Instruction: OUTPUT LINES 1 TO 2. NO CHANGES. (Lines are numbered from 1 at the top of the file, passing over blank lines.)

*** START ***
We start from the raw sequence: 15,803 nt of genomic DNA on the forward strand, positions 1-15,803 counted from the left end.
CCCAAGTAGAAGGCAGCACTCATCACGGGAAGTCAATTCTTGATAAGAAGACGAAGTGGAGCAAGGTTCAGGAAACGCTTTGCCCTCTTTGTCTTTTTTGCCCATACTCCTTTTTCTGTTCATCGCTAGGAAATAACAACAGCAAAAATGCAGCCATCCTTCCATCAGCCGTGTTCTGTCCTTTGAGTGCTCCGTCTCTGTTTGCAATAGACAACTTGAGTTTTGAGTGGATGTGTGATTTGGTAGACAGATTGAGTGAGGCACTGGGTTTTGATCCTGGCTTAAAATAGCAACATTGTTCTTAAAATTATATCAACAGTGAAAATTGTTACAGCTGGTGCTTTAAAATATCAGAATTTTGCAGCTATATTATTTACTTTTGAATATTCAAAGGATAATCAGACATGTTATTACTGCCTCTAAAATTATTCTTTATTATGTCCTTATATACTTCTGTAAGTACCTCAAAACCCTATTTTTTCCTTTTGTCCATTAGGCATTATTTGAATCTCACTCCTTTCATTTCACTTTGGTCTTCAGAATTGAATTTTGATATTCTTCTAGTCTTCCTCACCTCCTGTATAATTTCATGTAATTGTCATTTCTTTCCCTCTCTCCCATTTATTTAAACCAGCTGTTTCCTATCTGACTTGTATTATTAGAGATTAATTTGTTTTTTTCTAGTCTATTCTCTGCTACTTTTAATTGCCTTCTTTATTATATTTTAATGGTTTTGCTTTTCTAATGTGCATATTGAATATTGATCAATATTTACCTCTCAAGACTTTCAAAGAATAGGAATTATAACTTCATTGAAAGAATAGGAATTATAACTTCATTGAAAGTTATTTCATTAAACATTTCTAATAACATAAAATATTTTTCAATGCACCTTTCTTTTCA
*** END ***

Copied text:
We start from the raw sequence: 15,803 nt of genomic DNA on the forward strand, positions 1-15,803 counted from the left end.
CCCAAGTAGAAGGCAGCACTCATCACGGGAAGTCAATTCTTGATAAGAAGACGAAGTGGAGCAAGGTTCAGGAAACGCTTTGCCCTCTTTGTCTTTTTTGCCCATACTCCTTTTTCTGTTCATCGCTAGGAAATAACAACAGCAAAAATGCAGCCATCCTTCCATCAGCCGTGTTCTGTCCTTTGAGTGCTCCGTCTCTGTTTGCAATAGACAACTTGAGTTTTGAGTGGATGTGTGATTTGGTAGACAGATTGAGTGAGGCACTGGGTTTTGATCCTGGCTTAAAATAGCAACATTGTTCTTAAAATTATATCAACAGTGAAAATTGTTACAGCTGGTGCTTTAAAATATCAGAATTTTGCAGCTATATTATTTACTTTTGAATATTCAAAGGATAATCAGACATGTTATTACTGCCTCTAAAATTATTCTTTATTATGTCCTTATATACTTCTGTAAGTACCTCAAAACCCTATTTTTTCCTTTTGTCCATTAGGCATTATTTGAATCTCACTCCTTTCATTTCACTTTGGTCTTCAGAATTGAATTTTGATATTCTTCTAGTCTTCCTCACCTCCTGTATAATTTCATGTAATTGTCATTTCTTTCCCTCTCTCCCATTTATTTAAACCAGCTGTTTCCTATCTGACTTGTATTATTAGAGATTAATTTGTTTTTTTCTAGTCTATTCTCTGCTACTTTTAATTGCCTTCTTTATTATATTTTAATGGTTTTGCTTTTCTAATGTGCATATTGAATATTGATCAATATTTACCTCTCAAGACTTTCAAAGAATAGGAATTATAACTTCATTGAAAGAATAGGAATTATAACTTCATTGAAAGTTATTTCATTAAACATTTCTAATAACATAAAATATTTTTCAATGCACCTTTCTTTTCA